And here’s some perspective on numbers. Many radioactive materials are naturally occurring. C-14, for instance, is everywhere. That’s how we do carbon dating. Life has evolved in the presence of background radiation, so background radiation levels are not harmful. The levels cited in this WIPP incident and your article here – 0.64 Bq and 0.092 Bq – are much less than natural background, and much less even than the amount of radiation *contained in any banana*. A banana has on average 15 Bq of radioactive potassium. A banana explosion would release much more radiation than this event.

And I’m not trying to say the release of radiation is not a concern. It is! But it’s a concern for the WIPP people, too, and they managed it quite well. I haven’t read your blog, so I don’t know, but I would think you should be much more concerned about the rail accidents involving trains carrying oil from the Canadian tar sands. These have actually killed people!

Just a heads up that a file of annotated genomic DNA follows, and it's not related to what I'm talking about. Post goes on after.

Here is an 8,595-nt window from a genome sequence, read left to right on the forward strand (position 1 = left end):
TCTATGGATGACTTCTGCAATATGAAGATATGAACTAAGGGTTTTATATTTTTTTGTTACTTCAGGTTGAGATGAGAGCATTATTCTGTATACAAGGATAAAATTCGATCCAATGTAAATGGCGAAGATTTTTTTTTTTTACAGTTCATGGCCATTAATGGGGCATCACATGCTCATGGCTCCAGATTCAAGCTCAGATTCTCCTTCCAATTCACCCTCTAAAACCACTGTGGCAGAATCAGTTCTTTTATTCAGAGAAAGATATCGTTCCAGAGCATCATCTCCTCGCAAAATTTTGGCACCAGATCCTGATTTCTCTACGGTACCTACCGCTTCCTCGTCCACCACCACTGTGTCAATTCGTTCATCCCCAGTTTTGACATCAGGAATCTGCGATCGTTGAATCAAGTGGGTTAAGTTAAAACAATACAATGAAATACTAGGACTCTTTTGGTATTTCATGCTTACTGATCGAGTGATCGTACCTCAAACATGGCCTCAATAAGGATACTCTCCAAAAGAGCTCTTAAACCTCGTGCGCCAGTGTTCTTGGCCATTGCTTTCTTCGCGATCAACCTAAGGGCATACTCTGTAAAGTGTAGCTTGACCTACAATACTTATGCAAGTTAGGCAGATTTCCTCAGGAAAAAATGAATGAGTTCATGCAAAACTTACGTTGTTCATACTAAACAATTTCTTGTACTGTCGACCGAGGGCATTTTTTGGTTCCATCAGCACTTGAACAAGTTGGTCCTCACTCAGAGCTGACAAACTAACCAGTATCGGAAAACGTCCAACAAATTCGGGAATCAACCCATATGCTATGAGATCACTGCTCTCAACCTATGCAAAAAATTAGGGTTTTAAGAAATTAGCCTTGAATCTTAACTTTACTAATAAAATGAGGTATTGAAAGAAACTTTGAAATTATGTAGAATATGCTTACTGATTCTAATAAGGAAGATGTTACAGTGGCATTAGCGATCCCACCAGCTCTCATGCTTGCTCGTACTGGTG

As for the criticism of offering free radiation testing, this is a damned-if-you-do, damned-if-you-don’t situation. People hype up radiation because it’s scary. People get afraid over events like this. If WIPP does nothing and offers no concrete way of assuring people they are safe (through free testing of anyone who’s worried they were exposed) they will be criticized. If they *do* offer this testing as a means of public reassurance, people will criticize that too (as is done in many of these comments).

Here’s info on the bananas: http://en.wikipedia.org/wiki/Banana_equivalent_dose